British Museum conservator, Marilyn Hockey with the helmet

We may never know for sure why this amazing collection of objects ended up buried in the east Midlands, but it certainly speaks of a fascinating moment in the history of this part of the world and, in its current state, the skill and dedication of conservators, scientists, archaeologists and curators here at the British Museum and in Leicestershire.

As for the helmet, if you ask me it will become a new iconic object of the Roman conquest. Future books and TV programmes about this momentous event will have to feature it. That’s the sort of key find this is.

The Hallaton Helmet will be displayed permanently at Harborough Museum, Market Harborough, Leicestershire from Saturday 28 January alongside the other finds from the Hallaton Treasure. The helmet will not be on display at the British Museum.

Find out more about the Hallaton Treasure

If you would like to leave a comment click on the title

Filed under: Archaeology, At the Museum, Conservation, Portable Antiquities and Treasure, Research, , , ,

Receive notifications of new posts by email.

Join 14,261 other followers

Categories

Follow @britishmuseum on Twitter

British Museum on Instagram

English sculptor Henry Moore was born #onthisday in 1898.
Drawing played a major role in Henry Moore's work throughout his career. He used it to generate and develop ideas for sculpture, and to create independent works in their own right.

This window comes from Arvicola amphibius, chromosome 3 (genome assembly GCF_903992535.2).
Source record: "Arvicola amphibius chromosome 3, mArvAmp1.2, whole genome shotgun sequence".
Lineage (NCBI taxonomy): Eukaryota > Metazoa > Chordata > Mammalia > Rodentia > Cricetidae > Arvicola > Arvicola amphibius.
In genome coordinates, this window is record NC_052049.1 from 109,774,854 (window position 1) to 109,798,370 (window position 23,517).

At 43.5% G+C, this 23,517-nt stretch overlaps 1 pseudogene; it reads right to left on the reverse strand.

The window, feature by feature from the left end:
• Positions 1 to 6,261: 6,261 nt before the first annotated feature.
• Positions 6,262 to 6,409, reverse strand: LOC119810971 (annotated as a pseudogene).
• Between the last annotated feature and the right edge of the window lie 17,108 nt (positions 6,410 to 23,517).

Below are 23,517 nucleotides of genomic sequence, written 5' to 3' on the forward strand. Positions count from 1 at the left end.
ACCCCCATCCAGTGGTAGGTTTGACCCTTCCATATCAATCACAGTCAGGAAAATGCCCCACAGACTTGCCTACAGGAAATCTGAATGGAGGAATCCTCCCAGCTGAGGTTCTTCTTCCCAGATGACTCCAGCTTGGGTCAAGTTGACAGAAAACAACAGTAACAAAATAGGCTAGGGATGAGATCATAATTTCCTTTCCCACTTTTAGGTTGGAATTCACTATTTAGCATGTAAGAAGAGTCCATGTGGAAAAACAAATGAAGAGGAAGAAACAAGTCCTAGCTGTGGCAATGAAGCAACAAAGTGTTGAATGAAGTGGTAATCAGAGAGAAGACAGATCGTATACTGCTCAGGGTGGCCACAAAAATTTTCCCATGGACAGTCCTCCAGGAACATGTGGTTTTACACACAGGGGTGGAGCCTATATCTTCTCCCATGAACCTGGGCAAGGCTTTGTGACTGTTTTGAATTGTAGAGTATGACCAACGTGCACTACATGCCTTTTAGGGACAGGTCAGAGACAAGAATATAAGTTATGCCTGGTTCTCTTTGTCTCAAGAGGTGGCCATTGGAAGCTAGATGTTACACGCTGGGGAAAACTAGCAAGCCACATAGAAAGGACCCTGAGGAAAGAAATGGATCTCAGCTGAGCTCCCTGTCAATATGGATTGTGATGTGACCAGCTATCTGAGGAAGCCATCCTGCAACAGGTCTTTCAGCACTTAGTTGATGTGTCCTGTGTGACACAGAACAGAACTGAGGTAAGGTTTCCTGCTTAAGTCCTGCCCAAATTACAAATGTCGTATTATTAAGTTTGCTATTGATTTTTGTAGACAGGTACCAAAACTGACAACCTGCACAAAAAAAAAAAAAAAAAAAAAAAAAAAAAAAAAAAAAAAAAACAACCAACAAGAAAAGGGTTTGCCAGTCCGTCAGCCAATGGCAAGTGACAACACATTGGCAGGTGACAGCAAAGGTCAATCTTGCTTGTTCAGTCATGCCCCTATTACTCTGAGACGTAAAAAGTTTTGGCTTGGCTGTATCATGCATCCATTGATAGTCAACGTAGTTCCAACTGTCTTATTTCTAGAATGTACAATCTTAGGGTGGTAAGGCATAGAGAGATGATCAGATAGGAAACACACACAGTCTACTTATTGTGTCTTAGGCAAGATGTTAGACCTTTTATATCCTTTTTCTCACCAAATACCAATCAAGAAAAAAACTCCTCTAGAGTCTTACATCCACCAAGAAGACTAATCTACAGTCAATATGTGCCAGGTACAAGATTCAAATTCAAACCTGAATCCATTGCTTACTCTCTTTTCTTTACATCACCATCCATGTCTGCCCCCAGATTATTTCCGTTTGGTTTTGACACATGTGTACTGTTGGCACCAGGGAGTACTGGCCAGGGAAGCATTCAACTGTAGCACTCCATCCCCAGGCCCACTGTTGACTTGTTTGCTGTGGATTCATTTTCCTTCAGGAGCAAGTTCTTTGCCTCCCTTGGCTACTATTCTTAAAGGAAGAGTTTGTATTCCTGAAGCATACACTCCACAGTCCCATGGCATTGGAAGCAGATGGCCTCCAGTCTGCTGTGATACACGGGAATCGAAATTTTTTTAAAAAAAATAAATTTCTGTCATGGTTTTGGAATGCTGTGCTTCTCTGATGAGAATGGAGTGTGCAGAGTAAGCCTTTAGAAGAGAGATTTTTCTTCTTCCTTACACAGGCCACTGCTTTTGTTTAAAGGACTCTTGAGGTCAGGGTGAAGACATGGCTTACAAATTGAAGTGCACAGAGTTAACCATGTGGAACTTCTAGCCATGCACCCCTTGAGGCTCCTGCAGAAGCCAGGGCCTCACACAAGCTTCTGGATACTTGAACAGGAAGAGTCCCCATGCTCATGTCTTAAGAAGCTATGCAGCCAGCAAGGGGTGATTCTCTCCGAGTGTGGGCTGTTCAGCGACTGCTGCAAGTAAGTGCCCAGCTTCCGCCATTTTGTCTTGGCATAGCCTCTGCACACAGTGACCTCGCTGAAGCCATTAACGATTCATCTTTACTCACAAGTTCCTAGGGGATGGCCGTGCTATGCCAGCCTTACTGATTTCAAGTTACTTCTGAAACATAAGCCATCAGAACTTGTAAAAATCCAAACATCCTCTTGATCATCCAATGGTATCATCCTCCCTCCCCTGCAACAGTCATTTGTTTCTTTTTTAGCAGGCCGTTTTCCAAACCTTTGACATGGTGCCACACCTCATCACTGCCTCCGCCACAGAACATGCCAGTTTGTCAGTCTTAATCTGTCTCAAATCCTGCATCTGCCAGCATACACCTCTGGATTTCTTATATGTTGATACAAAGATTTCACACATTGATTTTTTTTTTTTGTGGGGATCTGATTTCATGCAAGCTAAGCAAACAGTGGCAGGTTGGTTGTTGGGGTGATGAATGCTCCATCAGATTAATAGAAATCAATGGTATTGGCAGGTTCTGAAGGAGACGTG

During the 1930s the range and variety of his drawing expanded considerably, starting with the 'Transformation Drawings' in which he explored the metamorphosis of natural, organic shapes into human forms. At the end of the decade he began to focus on the relationship between internal and external forms, his first sculpture of this nature being 'Helmet' (Tate Collections) of 1939.
This drawing titled ‘Two Women: Drawing for sculpture combining wood and metal’ was based on a pencil study entitled ‘Ideas for Lead Sculpture’. It reflects his awareness of surrealism and psychoanalytical theory as well his abiding interest in ethnographic material and non-European sculpture; the particular reference in this context is to a malangan figure (malangan is a funeral ritual cycle) from New Ireland province in Papua New Guinea, which had attracted his interest in the British Museum. 
Henry Moore, Two Women: Drawing for sculpture combining wood and metal. England, 1939. Here's another fabulous view of the Great Court captured by @whatinasees at our instagramer event #regram #repost
Check out all of the photos at #emptyBM Vincent van Gogh died #onthisday in 1890. Here's a print of his only known etching. It depicts his doctor, Dr Paul Gachet, seated in the garden of his house.
#vanGogh #etching Beatrix Potter was born #onthisday in 1866. Here are some of her flopsy bunnies! 🐰
#BeatrixPotter Made in AD 700, the exquisite Hunterston brooch was found at Hunterston, Ayrshire during the 1830s. It is a highly accomplished casting of silver, richly mounted with gold, silver and amber decoration. It is sumptuously decorated with animals executed in gold wire and granules, called filigree. In the centre of the brooch is a cross flanking a golden ‘Glory’ representing the risen Christ #MedievalMonday
The Hunterston brooch will feature in our forthcoming #Celts exhibition, on loan from @nationalmuseumsscotland. Encounter an African contribution to the global carnival tradition through contemporary artist @zakove’s Moko Jumbie sculptures in the Great Court. These spectacular 7-metre-high male and female figures in striking black and gold costumes are inspired by aspects of African masquerade. #ZakOve
Find out more about our #Africa season this summer with events and displays at www.britishmuseum.org/whats_on/celebrating_africa.aspx
Follow

Get every new post delivered to your Inbox.

Join 14,261 other followers

%d bloggers like this: